Content Creators

Content Creators
Dave's avatar

Not going to enter but very interested in the responses.

EveOnlineTutorials's avatar

My Submissions: Each software has a monthly subscription cost.

Free: Adobe - The free version of this software is somewhat limited, but effective, it also in a sense can be used as a starting point for video editors, sound, splits, cuts, etc. But it quickly becomes apparent when using this software a lot that a paid version is needed to get what you need out of it, but for starters, it's a go!

Cost for paid version: £13.14/mo

Paid: Vegas - This is the software is use to render & edit my videos, I am also able to change audio tracks, add tracks in, split/cut/scene, speed it up, and slow it down. For me when my friend got a free copy of Vegas and gave it to me, I felt this stepped up my videos. Cost for paid version: £19.99/ month

Video editing is a huge part of content creation and being able to drop videos nowadays in 1080p and 4k can be a huge asset to any channel.

Wadd Enderas's avatar

I did a little bit of research when I started out, picked one free software to try out and have never looked back. So in the interest of transparency I have no comparison, but nor have I yet found a reason to try anything else.

DaVinci Resolve by Blackmagicdesign

That this software is available for free is just madness. It has everything I've needed for video editing so far, nothing short of my own incompetence has stopped me. From simple tools like clipping and stitching, through transitions, titles and colour editing, into a full sound editing studio, you really can't go wrong.

There is a paid version at $295 but I can't imagine what that would include that the free doesn't.

Laura's avatar

DIsclaimer: I'm rather in-experienced in this area, seeking to become less so and truly learn the process and streamline my editing process.

I'm a total novice with video editing. When I upgraded my set up, the one and only editing software I installed was DaVinci Resolve.

Firstly, it's "one and only" because I'm nowhere near advanced enough with this field to require or understand any additional softwares.

Secondly, Resolve can do EVERYTHING (except put the kettle on for you!). There are different tabs for different functions. In everything I've needed it for I've pretty much exclusively used ONE tab. I've dabbled in two others for specific things but thats about it. The page in question here is the "cut" page. I literally don't use anything else, which, to anyone more proficient than me, probably sounds insulting. I have this amazing software that can do reallg advanced things and here I am, cutting and pasting things all over the timeline when I could likely do the most amazing things like animating!

There is a paid for version, but I just couldn't imagine needing more features.

One of my goals this year will rely heavily on me actually learning how to edit and as a consequence, I'm excited to learn DaVinci Resolve fully.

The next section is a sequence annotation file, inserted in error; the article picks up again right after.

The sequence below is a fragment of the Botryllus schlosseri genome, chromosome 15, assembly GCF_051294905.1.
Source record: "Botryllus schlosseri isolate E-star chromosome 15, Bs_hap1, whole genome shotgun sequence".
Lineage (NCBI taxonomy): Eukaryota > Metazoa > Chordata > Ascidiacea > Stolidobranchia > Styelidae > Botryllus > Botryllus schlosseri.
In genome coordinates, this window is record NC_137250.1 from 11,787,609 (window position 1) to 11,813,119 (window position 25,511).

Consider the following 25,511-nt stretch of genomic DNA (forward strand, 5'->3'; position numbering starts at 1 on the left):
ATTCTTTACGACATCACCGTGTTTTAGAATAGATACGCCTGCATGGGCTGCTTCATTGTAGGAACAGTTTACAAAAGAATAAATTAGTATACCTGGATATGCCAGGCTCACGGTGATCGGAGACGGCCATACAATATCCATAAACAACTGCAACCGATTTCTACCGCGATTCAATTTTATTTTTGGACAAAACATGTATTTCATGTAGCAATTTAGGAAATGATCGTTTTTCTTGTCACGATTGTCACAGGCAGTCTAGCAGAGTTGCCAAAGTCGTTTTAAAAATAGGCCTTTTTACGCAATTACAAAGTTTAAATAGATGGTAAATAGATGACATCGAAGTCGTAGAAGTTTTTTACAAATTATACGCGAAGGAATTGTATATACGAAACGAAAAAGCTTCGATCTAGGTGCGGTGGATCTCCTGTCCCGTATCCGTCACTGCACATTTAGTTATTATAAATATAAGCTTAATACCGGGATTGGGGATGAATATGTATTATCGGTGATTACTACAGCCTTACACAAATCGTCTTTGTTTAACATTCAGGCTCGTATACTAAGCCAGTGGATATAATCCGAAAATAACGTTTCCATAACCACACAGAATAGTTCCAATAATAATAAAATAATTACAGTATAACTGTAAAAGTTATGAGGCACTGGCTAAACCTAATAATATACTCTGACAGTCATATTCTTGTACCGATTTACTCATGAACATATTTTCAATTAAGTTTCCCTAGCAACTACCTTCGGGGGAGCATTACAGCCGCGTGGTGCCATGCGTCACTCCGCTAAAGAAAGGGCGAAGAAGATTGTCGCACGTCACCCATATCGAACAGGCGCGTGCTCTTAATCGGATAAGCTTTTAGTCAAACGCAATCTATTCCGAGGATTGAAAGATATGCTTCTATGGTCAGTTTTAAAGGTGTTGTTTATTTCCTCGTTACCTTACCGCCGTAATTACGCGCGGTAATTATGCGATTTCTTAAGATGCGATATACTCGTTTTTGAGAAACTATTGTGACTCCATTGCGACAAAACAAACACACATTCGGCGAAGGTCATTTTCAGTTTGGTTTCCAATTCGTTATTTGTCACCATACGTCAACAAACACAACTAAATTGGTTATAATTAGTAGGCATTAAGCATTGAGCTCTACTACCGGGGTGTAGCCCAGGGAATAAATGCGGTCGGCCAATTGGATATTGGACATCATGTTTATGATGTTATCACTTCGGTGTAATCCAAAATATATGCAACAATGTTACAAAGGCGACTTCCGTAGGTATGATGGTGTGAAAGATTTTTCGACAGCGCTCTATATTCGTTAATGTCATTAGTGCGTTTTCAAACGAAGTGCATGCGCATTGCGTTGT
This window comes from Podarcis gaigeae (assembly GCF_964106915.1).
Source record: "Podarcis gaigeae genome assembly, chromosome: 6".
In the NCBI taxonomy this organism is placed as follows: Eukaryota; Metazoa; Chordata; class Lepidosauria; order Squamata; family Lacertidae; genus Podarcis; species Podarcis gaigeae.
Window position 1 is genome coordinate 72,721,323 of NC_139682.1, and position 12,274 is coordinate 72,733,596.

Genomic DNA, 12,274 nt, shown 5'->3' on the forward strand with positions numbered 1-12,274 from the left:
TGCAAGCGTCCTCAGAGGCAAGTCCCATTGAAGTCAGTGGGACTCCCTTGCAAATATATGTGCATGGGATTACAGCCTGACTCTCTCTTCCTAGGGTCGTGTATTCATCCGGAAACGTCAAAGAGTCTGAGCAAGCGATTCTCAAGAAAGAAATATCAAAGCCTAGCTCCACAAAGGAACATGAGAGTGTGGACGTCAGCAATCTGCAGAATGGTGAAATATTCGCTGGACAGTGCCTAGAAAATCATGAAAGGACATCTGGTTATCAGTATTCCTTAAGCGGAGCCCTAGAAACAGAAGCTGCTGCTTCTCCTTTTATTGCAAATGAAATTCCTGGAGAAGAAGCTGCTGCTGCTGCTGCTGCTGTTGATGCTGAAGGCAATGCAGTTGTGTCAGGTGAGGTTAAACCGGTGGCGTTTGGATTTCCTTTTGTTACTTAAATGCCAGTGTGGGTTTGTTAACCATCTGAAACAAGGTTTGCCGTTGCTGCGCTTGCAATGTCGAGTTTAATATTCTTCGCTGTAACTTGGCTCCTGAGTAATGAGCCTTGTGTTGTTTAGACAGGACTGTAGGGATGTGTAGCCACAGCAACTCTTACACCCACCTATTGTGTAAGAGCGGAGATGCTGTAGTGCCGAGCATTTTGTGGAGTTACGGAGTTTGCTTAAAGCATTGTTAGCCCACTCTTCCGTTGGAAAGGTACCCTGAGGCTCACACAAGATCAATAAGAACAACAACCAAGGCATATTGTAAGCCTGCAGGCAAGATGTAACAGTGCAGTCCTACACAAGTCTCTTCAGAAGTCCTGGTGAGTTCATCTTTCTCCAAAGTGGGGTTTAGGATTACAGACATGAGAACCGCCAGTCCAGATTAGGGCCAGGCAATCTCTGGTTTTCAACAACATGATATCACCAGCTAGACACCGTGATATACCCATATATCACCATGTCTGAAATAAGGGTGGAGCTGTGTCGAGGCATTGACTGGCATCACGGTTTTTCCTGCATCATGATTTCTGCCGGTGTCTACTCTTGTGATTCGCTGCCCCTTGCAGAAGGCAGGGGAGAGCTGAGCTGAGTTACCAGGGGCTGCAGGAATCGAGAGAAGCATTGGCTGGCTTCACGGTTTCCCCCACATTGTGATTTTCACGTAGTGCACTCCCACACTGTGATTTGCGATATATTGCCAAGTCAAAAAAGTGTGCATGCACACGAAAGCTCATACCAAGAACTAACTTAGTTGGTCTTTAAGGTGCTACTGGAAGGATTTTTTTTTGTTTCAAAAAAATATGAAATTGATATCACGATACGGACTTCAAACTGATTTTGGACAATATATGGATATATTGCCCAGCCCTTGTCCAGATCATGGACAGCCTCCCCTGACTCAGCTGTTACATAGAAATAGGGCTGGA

Sturmer's avatar

For paid video editing software, my top recommendation is VEGAS Pro by Magix. Here's why:

  1. Versatility: VEGAS Pro is a robust tool capable of handling nearly any video editing task. It's versatile enough to be used for simple projects by beginners, much like Word or Excel, yet it has the depth to satisfy advanced users.

  2. Learning Resources: Due to its popularity and long-standing presence in the market, there's an abundance of tutorials available. This makes learning new techniques quick and easy.

  3. Affordability: Despite its professional capabilities, VEGAS Pro is relatively affordable. You can often find lifetime licenses for around $20 on sites like HumbleBundle or Fanatical.

  4. Performance: It offers excellent performance, both in editing and rendering, thanks to GPU support. I've handled edits with over a thousand media elements smoothly with this software.

For free software, I recommend the proprietary app for Insta360 for those working with 360-degree videos. It's a specialized tool tailored for editing footage from 360-cameras, offering unique features for this niche.

Another invaluable tool in my kit is Audacity. Although it's an audio editor, not a video editor, it's crucial for refining audio tracks in my video projects. The quality of your audio can significantly impact the overall production value of your videos.

My usual workflow involves all 3: frame the content in Insta360, clean audio in Audacity, make a final edit, and render in Vegas.

Lanah Tyra's avatar

Audacity is so good. Used it at uni and when I got back to making videos again I totally expected something better to be on the market but no, still sticking with Audacity.

Retro Stu's avatar

Looks like I'm in the majority here but for me it's a no brainer and look no further than DaVinci Resolve by Blackmagicdesign.

I've got a bit of history with editing videos as a creator and as part of my uni course - one project was we were given a clip from LOTR completely stripped of all sound and we had to recreate the music, dialogue and SFX for it. So I've tried a lot of things over the years, some good, some bad, some middling but for a free piece of software Resolve just packs in so many features and it's incredibly intuitive. Little things like having the different areas on a bar down the bottom like so:

It saves time back and forth trying to navigate endless menus and remembering where exactly the options are.

I know other software will offer this too but it's pretty seamless in adding all my audio plug ins as well, so if there's a particular compressor or effect that I enjoy using it's easy to fire it up in Resolve and add it to my creation.

All in all it's a fantastically powerful piece of kit that doesn't require too much knowledge in order for you to start with nothing and end up with something tangible right out the box. I've really only scratched the surface of it so far with my own use but knowing that it's capable of more means I can be confident that as my skills grow I can still rely on using Resolve without having to pay out for something new or getting an entirely different piece of software to have to learn.